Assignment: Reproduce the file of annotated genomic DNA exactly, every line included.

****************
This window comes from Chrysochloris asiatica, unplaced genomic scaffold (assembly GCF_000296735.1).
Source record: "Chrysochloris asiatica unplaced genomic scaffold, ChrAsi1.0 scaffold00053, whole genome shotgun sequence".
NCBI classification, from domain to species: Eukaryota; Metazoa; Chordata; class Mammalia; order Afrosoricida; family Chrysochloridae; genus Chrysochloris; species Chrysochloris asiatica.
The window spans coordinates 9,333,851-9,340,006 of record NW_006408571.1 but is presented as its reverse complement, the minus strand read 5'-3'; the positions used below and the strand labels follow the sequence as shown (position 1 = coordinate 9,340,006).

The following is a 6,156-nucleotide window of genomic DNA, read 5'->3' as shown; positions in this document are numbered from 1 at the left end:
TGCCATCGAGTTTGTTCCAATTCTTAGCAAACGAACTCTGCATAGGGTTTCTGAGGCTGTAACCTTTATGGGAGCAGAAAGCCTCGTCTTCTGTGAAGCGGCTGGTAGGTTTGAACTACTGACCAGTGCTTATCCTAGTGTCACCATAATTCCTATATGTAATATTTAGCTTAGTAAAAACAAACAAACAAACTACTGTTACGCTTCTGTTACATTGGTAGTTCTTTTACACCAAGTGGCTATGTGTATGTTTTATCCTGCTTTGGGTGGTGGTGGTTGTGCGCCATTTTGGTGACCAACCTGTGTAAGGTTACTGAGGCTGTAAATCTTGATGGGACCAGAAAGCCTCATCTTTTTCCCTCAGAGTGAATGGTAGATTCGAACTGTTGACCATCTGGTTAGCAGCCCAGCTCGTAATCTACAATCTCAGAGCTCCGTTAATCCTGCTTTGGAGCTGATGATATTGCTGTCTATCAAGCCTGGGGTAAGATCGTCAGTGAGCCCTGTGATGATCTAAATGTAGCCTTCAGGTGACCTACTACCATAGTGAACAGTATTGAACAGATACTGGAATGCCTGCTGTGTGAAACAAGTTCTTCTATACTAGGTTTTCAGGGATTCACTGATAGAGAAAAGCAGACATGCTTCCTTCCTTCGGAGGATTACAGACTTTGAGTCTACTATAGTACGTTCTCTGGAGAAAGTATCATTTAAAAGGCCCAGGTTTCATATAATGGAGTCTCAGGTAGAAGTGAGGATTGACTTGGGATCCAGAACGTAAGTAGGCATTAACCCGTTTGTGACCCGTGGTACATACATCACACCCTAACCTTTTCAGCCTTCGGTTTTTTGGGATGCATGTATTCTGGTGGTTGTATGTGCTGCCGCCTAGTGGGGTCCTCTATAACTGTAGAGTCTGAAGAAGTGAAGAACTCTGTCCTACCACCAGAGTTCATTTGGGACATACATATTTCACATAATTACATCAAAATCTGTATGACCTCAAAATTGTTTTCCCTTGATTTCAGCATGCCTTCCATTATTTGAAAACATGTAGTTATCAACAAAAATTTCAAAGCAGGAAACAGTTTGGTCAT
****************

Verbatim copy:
This window comes from Chrysochloris asiatica, unplaced genomic scaffold (assembly GCF_000296735.1).
Source record: "Chrysochloris asiatica unplaced genomic scaffold, ChrAsi1.0 scaffold00053, whole genome shotgun sequence".
NCBI classification, from domain to species: Eukaryota; Metazoa; Chordata; class Mammalia; order Afrosoricida; family Chrysochloridae; genus Chrysochloris; species Chrysochloris asiatica.
The window spans coordinates 9,333,851-9,340,006 of record NW_006408571.1 but is presented as its reverse complement, the minus strand read 5'-3'; the positions used below and the strand labels follow the sequence as shown (position 1 = coordinate 9,340,006).

The following is a 6,156-nucleotide window of genomic DNA, read 5'->3' as shown; positions in this document are numbered from 1 at the left end:
TGCCATCGAGTTTGTTCCAATTCTTAGCAAACGAACTCTGCATAGGGTTTCTGAGGCTGTAACCTTTATGGGAGCAGAAAGCCTCGTCTTCTGTGAAGCGGCTGGTAGGTTTGAACTACTGACCAGTGCTTATCCTAGTGTCACCATAATTCCTATATGTAATATTTAGCTTAGTAAAAACAAACAAACAAACTACTGTTACGCTTCTGTTACATTGGTAGTTCTTTTACACCAAGTGGCTATGTGTATGTTTTATCCTGCTTTGGGTGGTGGTGGTTGTGCGCCATTTTGGTGACCAACCTGTGTAAGGTTACTGAGGCTGTAAATCTTGATGGGACCAGAAAGCCTCATCTTTTTCCCTCAGAGTGAATGGTAGATTCGAACTGTTGACCATCTGGTTAGCAGCCCAGCTCGTAATCTACAATCTCAGAGCTCCGTTAATCCTGCTTTGGAGCTGATGATATTGCTGTCTATCAAGCCTGGGGTAAGATCGTCAGTGAGCCCTGTGATGATCTAAATGTAGCCTTCAGGTGACCTACTACCATAGTGAACAGTATTGAACAGATACTGGAATGCCTGCTGTGTGAAACAAGTTCTTCTATACTAGGTTTTCAGGGATTCACTGATAGAGAAAAGCAGACATGCTTCCTTCCTTCGGAGGATTACAGACTTTGAGTCTACTATAGTACGTTCTCTGGAGAAAGTATCATTTAAAAGGCCCAGGTTTCATATAATGGAGTCTCAGGTAGAAGTGAGGATTGACTTGGGATCCAGAACGTAAGTAGGCATTAACCCGTTTGTGACCCGTGGTACATACATCACACCCTAACCTTTTCAGCCTTCGGTTTTTTGGGATGCATGTATTCTGGTGGTTGTATGTGCTGCCGCCTAGTGGGGTCCTCTATAACTGTAGAGTCTGAAGAAGTGAAGAACTCTGTCCTACCACCAGAGTTCATTTGGGACATACATATTTCACATAATTACATCAAAATCTGTATGACCTCAAAATTGTTTTCCCTTGATTTCAGCATGCCTTCCATTATTTGAAAACATGTAGTTATCAACAAAAATTTCAAAGCAGGAAACAGTTTGGTCAT